As we explained in our comprehensive LIVE Auction guide, publishing or announcing retail values in the live auction can really undermine your fundraising.

The Silent Auction is a different animal, but in general, we believe the same rule applies. There’s often very little to gain and a lot to lose when you publish retail values.

For example, let’s say you have a package called “A Romantic Night in the City” that includes a night at a trendy hotel, dinner at a popular restaurant and a couples massage. 

We believe it’s a mistake to say, “Okay, one night at that hotel is $200, the dinner gift certificate is for $150, and the value of the couple’s massage on their website is $250, so the retail value of this package is $600.”

And then publish that retail value on the bid sheet.

When you publish that retail value, you put a cap on the bidding, and you trigger a different emotion in your guests. The most profitable silent auction items are those that trigger competition and an “I-want-to-win!” mentality in the bidders. The least profitable auction items are those that trigger a discount-seeking mentality in the bidders -- “I’m looking to get a great deal on this.”

Just to be clear, we’re not suggesting that you lie to your guests. If there are gift certificates in the package that have a specific value and that value is “relevant” to what it’s going to cost them to redeem it, then you need to share that value. However, if the value is irrelevant, then you shouldn’t share it.

Here’s an example of a relevant value:  If you have dinner for 2 at XYZ Restaurant and the certificate is worth $150, then you need to share that, because the actual cost of the meal really depends on what you order. If they order some expensive wine, the price will exceed the value of their gift certificate and they’ll have to come out of pocket to pay the balance.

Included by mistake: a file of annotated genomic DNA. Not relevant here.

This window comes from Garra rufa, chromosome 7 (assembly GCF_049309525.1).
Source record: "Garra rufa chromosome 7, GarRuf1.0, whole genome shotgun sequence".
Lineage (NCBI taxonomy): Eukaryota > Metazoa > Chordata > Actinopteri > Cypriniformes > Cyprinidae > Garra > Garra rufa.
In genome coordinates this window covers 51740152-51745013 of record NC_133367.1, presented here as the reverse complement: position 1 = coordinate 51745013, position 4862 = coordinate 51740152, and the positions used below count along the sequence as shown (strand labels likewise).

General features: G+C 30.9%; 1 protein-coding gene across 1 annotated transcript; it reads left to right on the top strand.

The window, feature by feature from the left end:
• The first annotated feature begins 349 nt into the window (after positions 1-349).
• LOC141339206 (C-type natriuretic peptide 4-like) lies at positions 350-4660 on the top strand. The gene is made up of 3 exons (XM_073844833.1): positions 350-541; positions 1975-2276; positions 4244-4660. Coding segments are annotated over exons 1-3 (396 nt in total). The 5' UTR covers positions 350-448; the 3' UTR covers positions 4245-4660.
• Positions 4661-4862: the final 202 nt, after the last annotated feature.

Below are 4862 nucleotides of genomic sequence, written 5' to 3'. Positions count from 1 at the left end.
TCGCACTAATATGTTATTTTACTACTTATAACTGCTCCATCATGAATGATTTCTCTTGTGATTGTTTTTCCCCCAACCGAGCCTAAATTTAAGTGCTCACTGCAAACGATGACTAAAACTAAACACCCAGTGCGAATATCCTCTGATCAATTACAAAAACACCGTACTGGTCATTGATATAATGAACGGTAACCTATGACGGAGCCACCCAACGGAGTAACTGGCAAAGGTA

Here’s an example of an irrelevant value: A one-night Friday or Saturday night stay at a swanky hotel in a King suite for two people. Yes, there’s a “value” for that, but it’s irrelevant. The certificate is good for a one-night stay, so when the winner redeems it, it will pay for a one-night stay.

So if we return to the example of the Romantic Night in the City package, your description should share that they’ll get a night in the hotel, plus a couple’s massage and dinner for two at XYZ restaurant (up to $150).

Notice that we’re only sharing the retail value of the “relevant” gift certificate -- the one that “may” not cover the entire expense, because it depends on what they order. We do not share the revail values of the “irrelevant” gift certificates -- the hotel stay and the couple’s massage.